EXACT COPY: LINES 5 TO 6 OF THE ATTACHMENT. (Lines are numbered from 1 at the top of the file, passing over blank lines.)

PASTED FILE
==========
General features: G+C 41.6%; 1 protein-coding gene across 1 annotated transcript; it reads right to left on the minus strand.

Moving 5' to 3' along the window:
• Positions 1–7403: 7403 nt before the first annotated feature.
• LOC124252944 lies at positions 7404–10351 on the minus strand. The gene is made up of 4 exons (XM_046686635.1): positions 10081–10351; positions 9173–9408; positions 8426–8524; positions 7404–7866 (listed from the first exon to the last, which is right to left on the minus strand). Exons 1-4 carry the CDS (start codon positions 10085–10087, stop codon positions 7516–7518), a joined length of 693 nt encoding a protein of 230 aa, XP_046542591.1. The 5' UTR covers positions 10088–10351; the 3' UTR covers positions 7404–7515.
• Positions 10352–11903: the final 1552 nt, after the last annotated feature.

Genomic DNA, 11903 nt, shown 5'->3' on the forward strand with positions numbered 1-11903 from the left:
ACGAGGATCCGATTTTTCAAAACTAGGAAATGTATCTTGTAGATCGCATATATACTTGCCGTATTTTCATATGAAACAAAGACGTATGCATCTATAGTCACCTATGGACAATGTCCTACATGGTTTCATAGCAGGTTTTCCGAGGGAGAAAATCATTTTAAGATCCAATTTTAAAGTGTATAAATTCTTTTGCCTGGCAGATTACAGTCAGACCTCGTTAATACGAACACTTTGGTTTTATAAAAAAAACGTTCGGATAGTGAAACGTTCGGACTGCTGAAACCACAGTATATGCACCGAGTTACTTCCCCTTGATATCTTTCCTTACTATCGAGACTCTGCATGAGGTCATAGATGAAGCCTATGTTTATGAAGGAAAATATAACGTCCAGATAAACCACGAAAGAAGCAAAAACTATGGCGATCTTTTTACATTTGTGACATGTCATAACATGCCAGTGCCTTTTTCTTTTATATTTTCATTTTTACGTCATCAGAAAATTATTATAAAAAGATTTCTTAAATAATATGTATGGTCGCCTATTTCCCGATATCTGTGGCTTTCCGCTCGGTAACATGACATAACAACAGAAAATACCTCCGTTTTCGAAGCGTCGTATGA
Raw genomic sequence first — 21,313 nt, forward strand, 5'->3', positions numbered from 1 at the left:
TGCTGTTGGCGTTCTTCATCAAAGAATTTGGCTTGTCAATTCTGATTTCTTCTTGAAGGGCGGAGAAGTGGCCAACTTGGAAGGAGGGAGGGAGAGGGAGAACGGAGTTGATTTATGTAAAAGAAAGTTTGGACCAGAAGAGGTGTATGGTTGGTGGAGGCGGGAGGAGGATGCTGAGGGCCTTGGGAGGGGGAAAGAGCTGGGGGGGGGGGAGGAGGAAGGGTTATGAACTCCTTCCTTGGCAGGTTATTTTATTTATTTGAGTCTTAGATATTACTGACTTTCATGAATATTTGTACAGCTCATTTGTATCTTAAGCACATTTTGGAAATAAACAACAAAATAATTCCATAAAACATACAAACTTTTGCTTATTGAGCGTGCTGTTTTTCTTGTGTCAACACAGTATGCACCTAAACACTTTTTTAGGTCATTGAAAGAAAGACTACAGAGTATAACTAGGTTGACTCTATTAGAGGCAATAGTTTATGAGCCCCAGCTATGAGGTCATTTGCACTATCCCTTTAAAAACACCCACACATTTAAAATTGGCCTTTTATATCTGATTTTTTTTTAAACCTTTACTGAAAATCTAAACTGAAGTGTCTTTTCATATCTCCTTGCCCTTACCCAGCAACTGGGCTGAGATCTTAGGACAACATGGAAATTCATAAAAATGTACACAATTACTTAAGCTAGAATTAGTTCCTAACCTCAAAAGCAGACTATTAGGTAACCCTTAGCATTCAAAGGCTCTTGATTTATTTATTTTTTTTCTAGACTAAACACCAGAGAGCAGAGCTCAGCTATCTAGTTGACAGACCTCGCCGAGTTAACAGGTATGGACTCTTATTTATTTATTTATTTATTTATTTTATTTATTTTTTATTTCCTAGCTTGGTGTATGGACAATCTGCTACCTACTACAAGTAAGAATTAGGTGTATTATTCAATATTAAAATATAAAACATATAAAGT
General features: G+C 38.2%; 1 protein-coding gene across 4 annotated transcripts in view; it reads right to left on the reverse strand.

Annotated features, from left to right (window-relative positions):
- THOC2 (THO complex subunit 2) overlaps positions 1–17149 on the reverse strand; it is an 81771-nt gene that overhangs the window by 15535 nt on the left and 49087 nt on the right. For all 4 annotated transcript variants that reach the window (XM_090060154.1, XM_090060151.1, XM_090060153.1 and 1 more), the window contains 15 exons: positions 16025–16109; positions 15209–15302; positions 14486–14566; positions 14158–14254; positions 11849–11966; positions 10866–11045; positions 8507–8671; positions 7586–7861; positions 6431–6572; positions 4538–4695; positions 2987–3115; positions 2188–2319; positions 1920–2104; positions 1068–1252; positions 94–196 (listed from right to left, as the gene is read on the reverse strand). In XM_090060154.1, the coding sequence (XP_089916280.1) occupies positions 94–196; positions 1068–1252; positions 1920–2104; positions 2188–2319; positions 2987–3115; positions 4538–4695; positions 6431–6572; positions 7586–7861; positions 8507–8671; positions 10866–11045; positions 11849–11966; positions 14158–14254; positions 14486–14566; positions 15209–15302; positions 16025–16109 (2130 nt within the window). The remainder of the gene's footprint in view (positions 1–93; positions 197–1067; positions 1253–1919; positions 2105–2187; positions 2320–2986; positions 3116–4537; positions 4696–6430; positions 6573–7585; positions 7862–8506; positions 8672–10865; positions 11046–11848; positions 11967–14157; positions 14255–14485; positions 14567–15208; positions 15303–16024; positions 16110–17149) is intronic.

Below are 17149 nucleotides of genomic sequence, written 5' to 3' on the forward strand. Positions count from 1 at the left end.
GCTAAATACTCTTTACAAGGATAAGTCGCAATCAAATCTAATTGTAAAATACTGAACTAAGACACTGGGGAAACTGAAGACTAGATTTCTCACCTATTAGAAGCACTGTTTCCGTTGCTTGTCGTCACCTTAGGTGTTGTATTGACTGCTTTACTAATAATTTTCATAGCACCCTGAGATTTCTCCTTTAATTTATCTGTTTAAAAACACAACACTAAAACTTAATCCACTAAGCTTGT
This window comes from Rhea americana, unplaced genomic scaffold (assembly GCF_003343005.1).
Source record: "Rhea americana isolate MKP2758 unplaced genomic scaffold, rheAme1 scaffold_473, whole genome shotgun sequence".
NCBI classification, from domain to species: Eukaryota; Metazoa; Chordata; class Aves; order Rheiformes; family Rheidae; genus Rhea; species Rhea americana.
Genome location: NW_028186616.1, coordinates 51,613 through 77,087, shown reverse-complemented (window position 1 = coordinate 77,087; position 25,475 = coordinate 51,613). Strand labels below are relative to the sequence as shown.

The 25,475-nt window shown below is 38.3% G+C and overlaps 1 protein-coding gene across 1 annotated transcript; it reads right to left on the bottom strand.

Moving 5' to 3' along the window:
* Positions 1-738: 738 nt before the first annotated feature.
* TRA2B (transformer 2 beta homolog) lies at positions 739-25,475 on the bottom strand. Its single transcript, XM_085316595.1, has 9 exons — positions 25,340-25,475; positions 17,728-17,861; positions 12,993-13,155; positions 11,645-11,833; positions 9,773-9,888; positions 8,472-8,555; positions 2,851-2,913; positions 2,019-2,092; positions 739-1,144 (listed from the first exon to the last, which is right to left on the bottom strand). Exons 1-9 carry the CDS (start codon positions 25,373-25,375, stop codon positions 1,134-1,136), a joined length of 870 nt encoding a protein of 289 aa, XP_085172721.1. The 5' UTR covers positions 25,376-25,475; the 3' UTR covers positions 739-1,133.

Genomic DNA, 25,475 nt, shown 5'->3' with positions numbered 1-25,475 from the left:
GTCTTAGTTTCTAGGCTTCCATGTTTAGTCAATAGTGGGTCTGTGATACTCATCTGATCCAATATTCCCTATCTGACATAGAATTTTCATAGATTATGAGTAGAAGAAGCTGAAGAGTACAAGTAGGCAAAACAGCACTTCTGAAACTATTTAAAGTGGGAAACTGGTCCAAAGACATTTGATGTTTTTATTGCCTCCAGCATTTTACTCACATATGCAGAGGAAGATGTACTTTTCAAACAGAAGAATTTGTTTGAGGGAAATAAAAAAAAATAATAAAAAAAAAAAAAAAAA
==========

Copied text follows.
• Positions 10352–11903: the final 1552 nt, after the last annotated feature.

Genomic DNA, 11903 nt, shown 5'->3' on the forward strand with positions numbered 1-11903 from the left: